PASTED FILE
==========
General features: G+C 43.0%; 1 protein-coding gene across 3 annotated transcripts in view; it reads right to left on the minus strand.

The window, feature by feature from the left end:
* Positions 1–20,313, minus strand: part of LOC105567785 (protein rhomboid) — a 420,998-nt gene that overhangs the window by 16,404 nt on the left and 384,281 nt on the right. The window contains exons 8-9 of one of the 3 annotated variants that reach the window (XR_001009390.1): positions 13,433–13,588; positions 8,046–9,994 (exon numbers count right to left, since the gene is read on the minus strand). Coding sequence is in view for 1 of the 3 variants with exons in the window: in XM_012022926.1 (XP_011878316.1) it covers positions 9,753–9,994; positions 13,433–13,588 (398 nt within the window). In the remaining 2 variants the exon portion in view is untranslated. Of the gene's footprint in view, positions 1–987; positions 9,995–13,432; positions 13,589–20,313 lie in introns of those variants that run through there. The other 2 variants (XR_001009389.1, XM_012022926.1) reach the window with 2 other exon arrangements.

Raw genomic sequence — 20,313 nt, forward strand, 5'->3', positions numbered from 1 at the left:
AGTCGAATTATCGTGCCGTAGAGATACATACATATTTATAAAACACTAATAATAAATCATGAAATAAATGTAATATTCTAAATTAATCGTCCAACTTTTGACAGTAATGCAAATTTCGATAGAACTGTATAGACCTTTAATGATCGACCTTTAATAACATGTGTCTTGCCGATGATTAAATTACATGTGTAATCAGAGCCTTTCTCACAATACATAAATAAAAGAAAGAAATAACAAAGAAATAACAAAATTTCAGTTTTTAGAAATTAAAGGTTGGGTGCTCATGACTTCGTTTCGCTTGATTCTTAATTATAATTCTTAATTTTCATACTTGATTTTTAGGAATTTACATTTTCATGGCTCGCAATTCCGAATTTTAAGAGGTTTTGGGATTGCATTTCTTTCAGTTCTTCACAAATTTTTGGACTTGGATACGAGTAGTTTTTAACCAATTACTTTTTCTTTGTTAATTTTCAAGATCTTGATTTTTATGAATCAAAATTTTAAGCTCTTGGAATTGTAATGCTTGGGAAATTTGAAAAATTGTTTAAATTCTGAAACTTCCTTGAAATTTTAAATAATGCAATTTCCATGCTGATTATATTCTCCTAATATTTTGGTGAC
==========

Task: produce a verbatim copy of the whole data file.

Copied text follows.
General features: G+C 43.0%; 1 protein-coding gene across 3 annotated transcripts in view; it reads right to left on the minus strand.

The window, feature by feature from the left end:
* Positions 1–20,313, minus strand: part of LOC105567785 (protein rhomboid) — a 420,998-nt gene that overhangs the window by 16,404 nt on the left and 384,281 nt on the right. The window contains exons 8-9 of one of the 3 annotated variants that reach the window (XR_001009390.1): positions 13,433–13,588; positions 8,046–9,994 (exon numbers count right to left, since the gene is read on the minus strand). Coding sequence is in view for 1 of the 3 variants with exons in the window: in XM_012022926.1 (XP_011878316.1) it covers positions 9,753–9,994; positions 13,433–13,588 (398 nt within the window). In the remaining 2 variants the exon portion in view is untranslated. Of the gene's footprint in view, positions 1–987; positions 9,995–13,432; positions 13,589–20,313 lie in introns of those variants that run through there. The other 2 variants (XR_001009389.1, XM_012022926.1) reach the window with 2 other exon arrangements.

Raw genomic sequence — 20,313 nt, forward strand, 5'->3', positions numbered from 1 at the left:
AGTCGAATTATCGTGCCGTAGAGATACATACATATTTATAAAACACTAATAATAAATCATGAAATAAATGTAATATTCTAAATTAATCGTCCAACTTTTGACAGTAATGCAAATTTCGATAGAACTGTATAGACCTTTAATGATCGACCTTTAATAACATGTGTCTTGCCGATGATTAAATTACATGTGTAATCAGAGCCTTTCTCACAATACATAAATAAAAGAAAGAAATAACAAAGAAATAACAAAATTTCAGTTTTTAGAAATTAAAGGTTGGGTGCTCATGACTTCGTTTCGCTTGATTCTTAATTATAATTCTTAATTTTCATACTTGATTTTTAGGAATTTACATTTTCATGGCTCGCAATTCCGAATTTTAAGAGGTTTTGGGATTGCATTTCTTTCAGTTCTTCACAAATTTTTGGACTTGGATACGAGTAGTTTTTAACCAATTACTTTTTCTTTGTTAATTTTCAAGATCTTGATTTTTATGAATCAAAATTTTAAGCTCTTGGAATTGTAATGCTTGGGAAATTTGAAAAATTGTTTAAATTCTGAAACTTCCTTGAAATTTTAAATAATGCAATTTCCATGCTGATTATATTCTCCTAATATTTTGGTGAC